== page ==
Mission: Build Stronger Hips

With the idea of getting the Hips and Glutes as strong as possible, I wanted to share a couple of variations of Hip Thrusts with you that I have been performing.

I first learned about Barbell Hip Thrusts from Niko Hulslander of Garage Ink. I could not believe the amount of weight he and his crew were doing in this lift, moving close to or even more than 500-lbs in the lift (I don’t recall what it was exactly anymore).

When I started doing this lift in late 2012, I could barely handle a set of 10 with 135lbs, that is how severely weak my hip complex had become.

Once I started doing the lift regularly, the pressure on my abdomen from the barbell was so severe, I was left with marks for days and days after doing them.

I tried wrapping a pool noodle around the bar, which helped to reduce the pressure, but the pool noodle just kept disintegrating after each session. I then moved on to a 2.5-inch thick axle. This worked for a while, but it belonged to my friend JT Straussner, so when he took it back to train with at his gym, I had to find something else.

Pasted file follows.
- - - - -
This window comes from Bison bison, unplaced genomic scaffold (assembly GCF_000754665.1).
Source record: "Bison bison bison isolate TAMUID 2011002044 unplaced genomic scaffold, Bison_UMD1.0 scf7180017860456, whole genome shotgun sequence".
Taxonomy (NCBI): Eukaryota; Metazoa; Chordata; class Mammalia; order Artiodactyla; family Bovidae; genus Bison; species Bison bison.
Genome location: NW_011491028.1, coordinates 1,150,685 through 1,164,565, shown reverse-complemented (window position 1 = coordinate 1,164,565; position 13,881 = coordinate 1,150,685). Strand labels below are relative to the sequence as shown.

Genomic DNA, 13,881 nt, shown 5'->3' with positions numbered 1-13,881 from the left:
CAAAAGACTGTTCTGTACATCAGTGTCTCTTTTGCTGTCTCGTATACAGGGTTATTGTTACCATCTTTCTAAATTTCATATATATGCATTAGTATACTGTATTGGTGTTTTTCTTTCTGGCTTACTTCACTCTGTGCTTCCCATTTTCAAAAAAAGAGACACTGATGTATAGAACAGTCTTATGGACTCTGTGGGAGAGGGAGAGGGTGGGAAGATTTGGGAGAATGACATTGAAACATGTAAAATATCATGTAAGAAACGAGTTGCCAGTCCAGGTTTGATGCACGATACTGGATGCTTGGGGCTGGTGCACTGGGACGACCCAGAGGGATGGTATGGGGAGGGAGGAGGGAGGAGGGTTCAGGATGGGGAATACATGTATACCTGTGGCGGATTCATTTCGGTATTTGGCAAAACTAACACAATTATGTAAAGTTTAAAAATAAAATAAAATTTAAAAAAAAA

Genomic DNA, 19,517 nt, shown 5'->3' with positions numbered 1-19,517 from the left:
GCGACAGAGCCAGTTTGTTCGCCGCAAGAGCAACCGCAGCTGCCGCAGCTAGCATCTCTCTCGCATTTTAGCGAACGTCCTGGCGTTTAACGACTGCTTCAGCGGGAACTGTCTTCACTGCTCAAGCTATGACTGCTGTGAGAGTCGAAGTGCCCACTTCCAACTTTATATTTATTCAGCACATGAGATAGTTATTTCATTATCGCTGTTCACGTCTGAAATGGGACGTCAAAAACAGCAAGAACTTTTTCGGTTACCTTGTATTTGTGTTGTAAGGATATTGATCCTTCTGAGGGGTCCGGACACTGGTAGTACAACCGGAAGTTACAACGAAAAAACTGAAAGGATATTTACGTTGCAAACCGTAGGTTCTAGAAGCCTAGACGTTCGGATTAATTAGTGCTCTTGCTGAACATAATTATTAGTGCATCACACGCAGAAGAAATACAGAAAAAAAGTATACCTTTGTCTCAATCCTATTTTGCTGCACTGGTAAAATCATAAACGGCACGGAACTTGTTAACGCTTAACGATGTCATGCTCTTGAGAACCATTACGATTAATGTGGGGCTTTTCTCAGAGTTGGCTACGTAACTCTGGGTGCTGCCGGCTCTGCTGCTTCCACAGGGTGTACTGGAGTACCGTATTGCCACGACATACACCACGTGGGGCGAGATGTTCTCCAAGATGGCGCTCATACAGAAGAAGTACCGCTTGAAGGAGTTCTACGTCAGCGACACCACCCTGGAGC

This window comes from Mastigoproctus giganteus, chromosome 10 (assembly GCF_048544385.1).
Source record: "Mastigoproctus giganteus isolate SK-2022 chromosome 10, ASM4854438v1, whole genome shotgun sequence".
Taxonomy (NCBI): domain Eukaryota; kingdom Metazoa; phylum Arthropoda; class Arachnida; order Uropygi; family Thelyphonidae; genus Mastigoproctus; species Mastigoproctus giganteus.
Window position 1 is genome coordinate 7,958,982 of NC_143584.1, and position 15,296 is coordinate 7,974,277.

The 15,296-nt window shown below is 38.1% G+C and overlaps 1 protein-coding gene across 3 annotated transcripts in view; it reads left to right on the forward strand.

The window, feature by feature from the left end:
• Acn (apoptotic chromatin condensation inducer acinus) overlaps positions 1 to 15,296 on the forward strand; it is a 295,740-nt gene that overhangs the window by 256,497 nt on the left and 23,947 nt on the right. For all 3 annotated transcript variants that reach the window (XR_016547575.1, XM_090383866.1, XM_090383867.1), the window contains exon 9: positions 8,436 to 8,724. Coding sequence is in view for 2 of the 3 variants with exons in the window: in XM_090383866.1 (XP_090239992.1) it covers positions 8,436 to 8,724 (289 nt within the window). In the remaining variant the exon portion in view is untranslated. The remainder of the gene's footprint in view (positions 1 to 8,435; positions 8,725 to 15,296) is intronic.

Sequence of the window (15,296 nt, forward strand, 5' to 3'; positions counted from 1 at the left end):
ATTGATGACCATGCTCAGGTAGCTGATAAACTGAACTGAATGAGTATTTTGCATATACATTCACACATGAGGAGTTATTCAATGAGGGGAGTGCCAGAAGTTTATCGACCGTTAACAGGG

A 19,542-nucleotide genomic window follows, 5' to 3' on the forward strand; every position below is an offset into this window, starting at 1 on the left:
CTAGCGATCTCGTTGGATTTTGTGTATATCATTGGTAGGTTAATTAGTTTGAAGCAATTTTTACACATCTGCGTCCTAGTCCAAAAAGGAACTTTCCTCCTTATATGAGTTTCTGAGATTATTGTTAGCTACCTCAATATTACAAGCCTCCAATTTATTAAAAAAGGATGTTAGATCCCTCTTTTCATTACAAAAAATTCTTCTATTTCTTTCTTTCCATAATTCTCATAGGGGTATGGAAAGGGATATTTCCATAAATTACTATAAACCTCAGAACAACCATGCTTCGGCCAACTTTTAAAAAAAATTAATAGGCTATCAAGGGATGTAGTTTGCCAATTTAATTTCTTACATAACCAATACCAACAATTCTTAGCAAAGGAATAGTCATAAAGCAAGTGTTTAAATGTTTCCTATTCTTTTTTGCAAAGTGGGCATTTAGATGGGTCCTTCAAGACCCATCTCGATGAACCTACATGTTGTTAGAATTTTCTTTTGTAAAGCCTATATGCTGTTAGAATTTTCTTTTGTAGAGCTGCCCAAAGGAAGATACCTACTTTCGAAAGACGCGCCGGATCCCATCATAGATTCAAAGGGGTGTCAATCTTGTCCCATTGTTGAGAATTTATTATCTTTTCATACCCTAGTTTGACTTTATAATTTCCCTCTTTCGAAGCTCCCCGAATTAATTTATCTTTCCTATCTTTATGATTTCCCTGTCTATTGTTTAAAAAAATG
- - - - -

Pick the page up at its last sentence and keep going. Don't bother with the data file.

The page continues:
I tried slipping a big piece of pipe over it and that worked pretty well, but since then I found something even better – the Saxon Bar.

Barbell Hip Thrusts with Saxon Bar

The Saxon Bar is a loadable barbell that is used for pinching. I found that I could load this thing up HEAVY, and when I placed it flat over my abdomen, the pressure was spread out very nicely and I felt no pain at all.

Here is the Barbell Hip Thrust using a Saxon Bar in action:

The goal for each rep is to get a nice hard contraction and a pause at the top of the movement.

Heavy Bend Tension Hip Thrusts

I have also found another variation that I like quite a bit – this one involves Thrusting against heavy band tension, using the Blue Jump Stretch Bands.